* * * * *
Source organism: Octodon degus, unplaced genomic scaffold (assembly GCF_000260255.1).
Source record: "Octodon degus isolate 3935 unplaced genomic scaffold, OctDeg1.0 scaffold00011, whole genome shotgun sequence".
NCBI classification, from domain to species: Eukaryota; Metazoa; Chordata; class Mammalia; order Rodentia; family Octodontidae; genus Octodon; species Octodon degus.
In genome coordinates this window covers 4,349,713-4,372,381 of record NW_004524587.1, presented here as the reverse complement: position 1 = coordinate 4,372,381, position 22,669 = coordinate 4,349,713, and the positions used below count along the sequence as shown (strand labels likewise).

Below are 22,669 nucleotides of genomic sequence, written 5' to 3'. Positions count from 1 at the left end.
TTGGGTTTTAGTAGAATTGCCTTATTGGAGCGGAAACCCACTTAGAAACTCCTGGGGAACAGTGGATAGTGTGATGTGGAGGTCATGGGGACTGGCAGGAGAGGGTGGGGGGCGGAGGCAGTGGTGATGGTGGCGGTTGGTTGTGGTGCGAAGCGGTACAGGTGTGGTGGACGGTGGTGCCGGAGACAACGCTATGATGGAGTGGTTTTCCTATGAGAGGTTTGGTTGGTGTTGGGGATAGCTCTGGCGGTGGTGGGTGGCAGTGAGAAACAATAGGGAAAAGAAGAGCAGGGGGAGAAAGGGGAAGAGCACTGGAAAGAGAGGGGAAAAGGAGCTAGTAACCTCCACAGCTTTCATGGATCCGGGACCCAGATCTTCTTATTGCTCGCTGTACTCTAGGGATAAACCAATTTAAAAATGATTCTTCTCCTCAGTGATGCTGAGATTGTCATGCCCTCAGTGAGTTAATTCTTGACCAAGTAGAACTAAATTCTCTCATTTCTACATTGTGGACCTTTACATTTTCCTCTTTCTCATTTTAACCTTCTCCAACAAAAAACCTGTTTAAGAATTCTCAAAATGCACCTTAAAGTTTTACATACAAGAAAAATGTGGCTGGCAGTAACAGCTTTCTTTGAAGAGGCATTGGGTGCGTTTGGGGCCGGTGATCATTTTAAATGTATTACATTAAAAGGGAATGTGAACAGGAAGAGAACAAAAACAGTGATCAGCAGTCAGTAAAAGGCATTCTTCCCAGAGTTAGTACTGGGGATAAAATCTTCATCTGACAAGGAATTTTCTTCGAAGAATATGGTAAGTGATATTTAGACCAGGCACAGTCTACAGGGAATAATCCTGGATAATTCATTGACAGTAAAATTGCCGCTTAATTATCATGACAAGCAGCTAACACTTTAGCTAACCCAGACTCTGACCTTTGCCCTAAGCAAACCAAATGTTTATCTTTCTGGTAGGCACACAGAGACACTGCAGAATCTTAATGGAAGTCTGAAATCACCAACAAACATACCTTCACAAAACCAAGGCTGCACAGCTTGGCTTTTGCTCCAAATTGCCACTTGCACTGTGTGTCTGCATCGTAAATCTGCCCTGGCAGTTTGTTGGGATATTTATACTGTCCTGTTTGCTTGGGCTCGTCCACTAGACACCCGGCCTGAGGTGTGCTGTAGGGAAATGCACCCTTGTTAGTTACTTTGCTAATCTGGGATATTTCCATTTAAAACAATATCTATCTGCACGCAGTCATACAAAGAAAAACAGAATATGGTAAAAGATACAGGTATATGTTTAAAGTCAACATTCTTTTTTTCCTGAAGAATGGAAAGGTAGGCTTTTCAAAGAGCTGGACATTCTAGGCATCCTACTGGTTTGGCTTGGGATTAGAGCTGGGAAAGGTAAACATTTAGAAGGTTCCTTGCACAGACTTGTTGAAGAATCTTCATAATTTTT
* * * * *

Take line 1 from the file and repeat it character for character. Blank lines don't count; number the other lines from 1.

Source organism: Octodon degus, unplaced genomic scaffold (assembly GCF_000260255.1).